It was, it seemed, the perfect time for a resurrection. Easter brought the news of a new album (titled ‘Led Into Temptation’) from Midnight Messiah, the band formed by guitarist Phil Denton and vocalist Paul Taylor after the demise of their previous outfit Elixir. It seems, however, that news of Midnight Messiah’s passing had been somewhat premature.

“Phil and I had always intended to make a second album,” Paul asserts from the off. “‘The Sinner Must Die’ was already a firm live favourite, and ‘The Merry Widow’, a track I wrote about thirty-five years ago in the Midas days [Paul’s pre-Elixir band], was deemed worthy enough for a revamp and was also already up and running. With material as good as that, it would have been criminal not to have released it. Besides, Midnight Messiah never really split up. Phil hung his guitar up and Alex the bass player wanted to go back to fronting his own band which left Darren [Lee], Dave [Strange] and myself. We were just at point of recruiting a keyboard and guitar player when Darren had to relocate to Derbyshire, so everything went on hold and, being somewhat in limbo, we all looked round for things to do. Dave was approached by Tytan to join them on lead guitar, Darren hooked up with Weapon UK, as they were based more in the Midlands, and when Desolation Angels found themselves without a vocalist, I gave them a call.”

“The confusion probably arose because I’d stated that I didn’t want to tour any longer,” adds Phil; “I was diagnosed with a rare immune disease five years ago which really affected my health badly and I didn’t feel up to the gigging any longer. So announcing that I wouldn’t be playing live again created the impression that Midnight Messiah was over. However, I’ve been playing guitar and writing songs all my adult life and cannot stop doing that, and as Paul and I had been writing songs continuously since ‘The Root of All Evil’ [their first album] it seemed a shame not to record them.”#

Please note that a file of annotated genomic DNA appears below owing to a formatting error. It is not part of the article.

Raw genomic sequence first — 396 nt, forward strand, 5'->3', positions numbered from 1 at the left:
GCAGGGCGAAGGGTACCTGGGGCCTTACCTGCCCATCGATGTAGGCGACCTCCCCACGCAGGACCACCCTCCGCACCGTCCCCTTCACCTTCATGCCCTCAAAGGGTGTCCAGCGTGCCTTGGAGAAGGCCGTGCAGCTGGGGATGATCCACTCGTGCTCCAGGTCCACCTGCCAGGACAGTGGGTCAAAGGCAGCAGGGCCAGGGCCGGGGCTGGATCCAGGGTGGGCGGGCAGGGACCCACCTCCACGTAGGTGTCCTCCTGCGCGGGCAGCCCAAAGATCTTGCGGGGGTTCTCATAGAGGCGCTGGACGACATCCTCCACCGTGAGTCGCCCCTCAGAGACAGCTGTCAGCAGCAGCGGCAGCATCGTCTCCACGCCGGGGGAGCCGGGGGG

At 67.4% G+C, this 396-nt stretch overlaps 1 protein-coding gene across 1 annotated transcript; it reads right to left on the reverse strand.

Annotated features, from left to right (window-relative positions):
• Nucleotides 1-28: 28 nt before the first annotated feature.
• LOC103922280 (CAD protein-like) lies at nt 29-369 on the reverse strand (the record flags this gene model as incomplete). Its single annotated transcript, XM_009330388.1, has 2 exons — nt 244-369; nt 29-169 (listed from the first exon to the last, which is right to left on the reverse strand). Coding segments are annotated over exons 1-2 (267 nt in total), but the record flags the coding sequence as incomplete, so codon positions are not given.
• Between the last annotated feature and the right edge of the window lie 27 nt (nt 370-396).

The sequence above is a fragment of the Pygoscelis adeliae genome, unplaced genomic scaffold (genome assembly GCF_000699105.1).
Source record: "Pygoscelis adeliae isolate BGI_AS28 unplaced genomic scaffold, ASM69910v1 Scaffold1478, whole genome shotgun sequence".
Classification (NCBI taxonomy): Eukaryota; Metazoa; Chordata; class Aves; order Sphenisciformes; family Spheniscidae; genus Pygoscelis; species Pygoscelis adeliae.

So, aside from the two songs mentioned earlier, the rest of the album was written in what Phil calls “a period of two years from finishing the first album. We began recording, starting with Darren’s drum tracks, in September 2016, so the album took about six months to record and mix. I recorded this album myself on a laptop, aside from the drums which we did at The Lodge Studios because they have a fantastic-sounding, two-storey drum room. I then took the WAV files away and recorded the remaining instruments over a period of four or five months. In November, Paul and I went to a cottage in the middle of Oxfordshire for a week and recorded his vocals, and then the following month I paid a visit to Dave to record his solos. From Christmas to March I mixed, re-mixed, then re-mixed again everything until Paul and I were happy.”

“As a result, I think it’s much more thought out and better produced than the first album,” Paul chips in. “That was more a case of ‘we’ve got nine days to do everything’ which, whilst it added energy, sometimes things got left out or were not pushed to their greatest potential. Phil worked tirelessly on the production of the new album, and when you hear tracks like ‘While Heaven Bleeds’ you can see how well he did.”

‘While Heaven Bleeds’ is indeed one of the album’s highlights (“it’s our ‘Stargazer’, if you will,” says Paul later). “That’s our grand album finale,” says Phil. “If we release a vinyl version, that will be the final track. [On the CD, two bonus tracks follow it.] ‘While Heaven Bleeds’ has the majestic and epic feel that I’d hoped we could capture, and I’m pleased with how it came out. The current sorry state of the world rather inspired that one. The lines ‘what made you think it was the prophet’s higher plan, to tear the world apart and kill your fellow man?’ sum up what we were feeling. The song expresses our despair that someone would want to kill or harm their fellow brothers and sisters in the name of religion.”